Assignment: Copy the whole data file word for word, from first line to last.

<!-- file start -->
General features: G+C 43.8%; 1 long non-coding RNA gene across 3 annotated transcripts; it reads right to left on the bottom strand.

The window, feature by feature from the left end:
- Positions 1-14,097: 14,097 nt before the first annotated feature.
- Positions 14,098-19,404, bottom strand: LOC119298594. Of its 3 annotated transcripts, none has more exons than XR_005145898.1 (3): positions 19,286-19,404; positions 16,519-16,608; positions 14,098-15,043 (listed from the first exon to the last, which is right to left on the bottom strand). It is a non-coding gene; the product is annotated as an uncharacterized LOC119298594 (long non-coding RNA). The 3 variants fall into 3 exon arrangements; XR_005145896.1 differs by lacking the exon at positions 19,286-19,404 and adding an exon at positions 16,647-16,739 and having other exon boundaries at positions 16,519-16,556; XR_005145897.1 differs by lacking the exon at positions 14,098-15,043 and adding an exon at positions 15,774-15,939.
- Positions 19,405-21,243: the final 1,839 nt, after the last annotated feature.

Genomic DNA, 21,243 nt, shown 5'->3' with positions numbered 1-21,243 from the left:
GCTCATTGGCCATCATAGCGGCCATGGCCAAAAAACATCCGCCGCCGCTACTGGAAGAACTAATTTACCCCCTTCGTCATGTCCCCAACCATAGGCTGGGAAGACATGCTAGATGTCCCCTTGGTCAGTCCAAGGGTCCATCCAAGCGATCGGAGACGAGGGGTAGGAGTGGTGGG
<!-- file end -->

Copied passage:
General features: G+C 43.8%; 1 long non-coding RNA gene across 3 annotated transcripts; it reads right to left on the bottom strand.

The window, feature by feature from the left end:
- Positions 1-14,097: 14,097 nt before the first annotated feature.
- Positions 14,098-19,404, bottom strand: LOC119298594. Of its 3 annotated transcripts, none has more exons than XR_005145898.1 (3): positions 19,286-19,404; positions 16,519-16,608; positions 14,098-15,043 (listed from the first exon to the last, which is right to left on the bottom strand). It is a non-coding gene; the product is annotated as an uncharacterized LOC119298594 (long non-coding RNA). The 3 variants fall into 3 exon arrangements; XR_005145896.1 differs by lacking the exon at positions 19,286-19,404 and adding an exon at positions 16,647-16,739 and having other exon boundaries at positions 16,519-16,556; XR_005145897.1 differs by lacking the exon at positions 14,098-15,043 and adding an exon at positions 15,774-15,939.
- Positions 19,405-21,243: the final 1,839 nt, after the last annotated feature.

Genomic DNA, 21,243 nt, shown 5'->3' with positions numbered 1-21,243 from the left:
GCTCATTGGCCATCATAGCGGCCATGGCCAAAAAACATCCGCCGCCGCTACTGGAAGAACTAATTTACCCCCTTCGTCATGTCCCCAACCATAGGCTGGGAAGACATGCTAGATGTCCCCTTGGTCAGTCCAAGGGTCCATCCAAGCGATCGGAGACGAGGGGTAGGAGTGGTGGG